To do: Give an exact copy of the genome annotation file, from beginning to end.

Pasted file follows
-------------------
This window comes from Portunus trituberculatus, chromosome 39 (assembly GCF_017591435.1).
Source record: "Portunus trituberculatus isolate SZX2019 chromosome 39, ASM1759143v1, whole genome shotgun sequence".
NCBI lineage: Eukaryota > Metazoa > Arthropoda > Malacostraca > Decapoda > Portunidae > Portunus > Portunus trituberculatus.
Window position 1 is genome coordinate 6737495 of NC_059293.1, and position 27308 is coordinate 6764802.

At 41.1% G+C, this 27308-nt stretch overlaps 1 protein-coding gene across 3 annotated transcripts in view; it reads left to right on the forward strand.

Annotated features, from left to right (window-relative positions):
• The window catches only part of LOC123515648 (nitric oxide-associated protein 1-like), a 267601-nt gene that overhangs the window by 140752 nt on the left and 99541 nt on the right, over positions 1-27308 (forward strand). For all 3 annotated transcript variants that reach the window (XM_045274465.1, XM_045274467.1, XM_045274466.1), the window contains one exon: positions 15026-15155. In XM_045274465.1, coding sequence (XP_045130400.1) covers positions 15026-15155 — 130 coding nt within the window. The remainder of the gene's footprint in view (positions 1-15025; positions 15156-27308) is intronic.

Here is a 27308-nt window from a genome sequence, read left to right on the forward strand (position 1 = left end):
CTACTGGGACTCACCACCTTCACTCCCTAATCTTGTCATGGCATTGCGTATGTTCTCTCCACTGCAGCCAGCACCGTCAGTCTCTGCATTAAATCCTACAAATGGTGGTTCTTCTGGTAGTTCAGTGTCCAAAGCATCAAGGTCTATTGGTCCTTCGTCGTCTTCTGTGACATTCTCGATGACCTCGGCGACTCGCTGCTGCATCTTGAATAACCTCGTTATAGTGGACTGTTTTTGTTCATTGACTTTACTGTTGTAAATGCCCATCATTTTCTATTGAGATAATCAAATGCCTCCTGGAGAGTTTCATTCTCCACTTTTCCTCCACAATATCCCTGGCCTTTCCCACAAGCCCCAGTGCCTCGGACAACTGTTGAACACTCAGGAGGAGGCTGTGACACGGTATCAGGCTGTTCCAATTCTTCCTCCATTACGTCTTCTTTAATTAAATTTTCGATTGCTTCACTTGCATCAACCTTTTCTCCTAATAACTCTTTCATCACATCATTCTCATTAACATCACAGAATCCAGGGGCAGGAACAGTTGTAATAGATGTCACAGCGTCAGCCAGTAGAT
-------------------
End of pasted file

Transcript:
This window comes from Portunus trituberculatus, chromosome 39 (assembly GCF_017591435.1).
Source record: "Portunus trituberculatus isolate SZX2019 chromosome 39, ASM1759143v1, whole genome shotgun sequence".
NCBI lineage: Eukaryota > Metazoa > Arthropoda > Malacostraca > Decapoda > Portunidae > Portunus > Portunus trituberculatus.
Window position 1 is genome coordinate 6737495 of NC_059293.1, and position 27308 is coordinate 6764802.

At 41.1% G+C, this 27308-nt stretch overlaps 1 protein-coding gene across 3 annotated transcripts in view; it reads left to right on the forward strand.

Annotated features, from left to right (window-relative positions):
• The window catches only part of LOC123515648 (nitric oxide-associated protein 1-like), a 267601-nt gene that overhangs the window by 140752 nt on the left and 99541 nt on the right, over positions 1-27308 (forward strand). For all 3 annotated transcript variants that reach the window (XM_045274465.1, XM_045274467.1, XM_045274466.1), the window contains one exon: positions 15026-15155. In XM_045274465.1, coding sequence (XP_045130400.1) covers positions 15026-15155 — 130 coding nt within the window. The remainder of the gene's footprint in view (positions 1-15025; positions 15156-27308) is intronic.

Here is a 27308-nt window from a genome sequence, read left to right on the forward strand (position 1 = left end):
CTACTGGGACTCACCACCTTCACTCCCTAATCTTGTCATGGCATTGCGTATGTTCTCTCCACTGCAGCCAGCACCGTCAGTCTCTGCATTAAATCCTACAAATGGTGGTTCTTCTGGTAGTTCAGTGTCCAAAGCATCAAGGTCTATTGGTCCTTCGTCGTCTTCTGTGACATTCTCGATGACCTCGGCGACTCGCTGCTGCATCTTGAATAACCTCGTTATAGTGGACTGTTTTTGTTCATTGACTTTACTGTTGTAAATGCCCATCATTTTCTATTGAGATAATCAAATGCCTCCTGGAGAGTTTCATTCTCCACTTTTCCTCCACAATATCCCTGGCCTTTCCCACAAGCCCCAGTGCCTCGGACAACTGTTGAACACTCAGGAGGAGGCTGTGACACGGTATCAGGCTGTTCCAATTCTTCCTCCATTACGTCTTCTTTAATTAAATTTTCGATTGCTTCACTTGCATCAACCTTTTCTCCTAATAACTCTTTCATCACATCATTCTCATTAACATCACAGAATCCAGGGGCAGGAACAGTTGTAATAGATGTCACAGCGTCAGCCAGTAGAT